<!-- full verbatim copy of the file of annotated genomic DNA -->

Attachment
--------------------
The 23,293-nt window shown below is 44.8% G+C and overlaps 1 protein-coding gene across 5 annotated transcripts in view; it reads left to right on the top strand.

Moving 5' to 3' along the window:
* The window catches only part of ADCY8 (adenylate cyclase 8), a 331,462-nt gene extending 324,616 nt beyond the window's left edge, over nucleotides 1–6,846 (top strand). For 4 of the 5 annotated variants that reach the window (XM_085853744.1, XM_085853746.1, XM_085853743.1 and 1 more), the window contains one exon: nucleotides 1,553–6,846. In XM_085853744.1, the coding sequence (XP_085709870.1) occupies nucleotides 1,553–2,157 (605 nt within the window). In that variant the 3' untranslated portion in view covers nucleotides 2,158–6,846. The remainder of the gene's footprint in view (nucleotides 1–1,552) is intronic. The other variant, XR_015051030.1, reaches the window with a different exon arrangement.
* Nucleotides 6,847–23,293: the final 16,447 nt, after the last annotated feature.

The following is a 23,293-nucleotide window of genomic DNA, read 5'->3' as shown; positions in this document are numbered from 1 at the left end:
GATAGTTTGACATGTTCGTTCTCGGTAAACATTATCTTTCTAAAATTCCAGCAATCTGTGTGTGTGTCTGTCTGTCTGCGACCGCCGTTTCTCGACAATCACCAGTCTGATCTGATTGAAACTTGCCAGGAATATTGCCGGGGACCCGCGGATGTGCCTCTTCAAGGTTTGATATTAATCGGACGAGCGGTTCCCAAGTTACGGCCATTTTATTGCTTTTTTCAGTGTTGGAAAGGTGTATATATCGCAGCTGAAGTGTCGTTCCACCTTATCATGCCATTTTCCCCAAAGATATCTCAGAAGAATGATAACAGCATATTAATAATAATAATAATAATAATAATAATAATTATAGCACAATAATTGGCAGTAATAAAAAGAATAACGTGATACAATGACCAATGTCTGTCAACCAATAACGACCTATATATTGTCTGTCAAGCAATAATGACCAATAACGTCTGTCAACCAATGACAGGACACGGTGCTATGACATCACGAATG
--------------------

The 23,293-nt window shown below is 44.8% G+C and overlaps 1 protein-coding gene across 5 annotated transcripts in view; it reads left to right on the top strand.

Moving 5' to 3' along the window:
* The window catches only part of ADCY8 (adenylate cyclase 8), a 331,462-nt gene extending 324,616 nt beyond the window's left edge, over nucleotides 1–6,846 (top strand). For 4 of the 5 annotated variants that reach the window (XM_085853744.1, XM_085853746.1, XM_085853743.1 and 1 more), the window contains one exon: nucleotides 1,553–6,846. In XM_085853744.1, the coding sequence (XP_085709870.1) occupies nucleotides 1,553–2,157 (605 nt within the window). In that variant the 3' untranslated portion in view covers nucleotides 2,158–6,846. The remainder of the gene's footprint in view (nucleotides 1–1,552) is intronic. The other variant, XR_015051030.1, reaches the window with a different exon arrangement.
* Nucleotides 6,847–23,293: the final 16,447 nt, after the last annotated feature.

The following is a 23,293-nucleotide window of genomic DNA, read 5'->3' as shown; positions in this document are numbered from 1 at the left end:
GATAGTTTGACATGTTCGTTCTCGGTAAACATTATCTTTCTAAAATTCCAGCAATCTGTGTGTGTGTCTGTCTGTCTGCGACCGCCGTTTCTCGACAATCACCAGTCTGATCTGATTGAAACTTGCCAGGAATATTGCCGGGGACCCGCGGATGTGCCTCTTCAAGGTTTGATATTAATCGGACGAGCGGTTCCCAAGTTACGGCCATTTTATTGCTTTTTTCAGTGTTGGAAAGGTGTATATATCGCAGCTGAAGTGTCGTTCCACCTTATCATGCCATTTTCCCCAAAGATATCTCAGAAGAATGATAACAGCATATTAATAATAATAATAATAATAATAATAATAATTATAGCACAATAATTGGCAGTAATAAAAAGAATAACGTGATACAATGACCAATGTCTGTCAACCAATAACGACCTATATATTGTCTGTCAAGCAATAATGACCAATAACGTCTGTCAACCAATGACAGGACACGGTGCTATGACATCACGAATG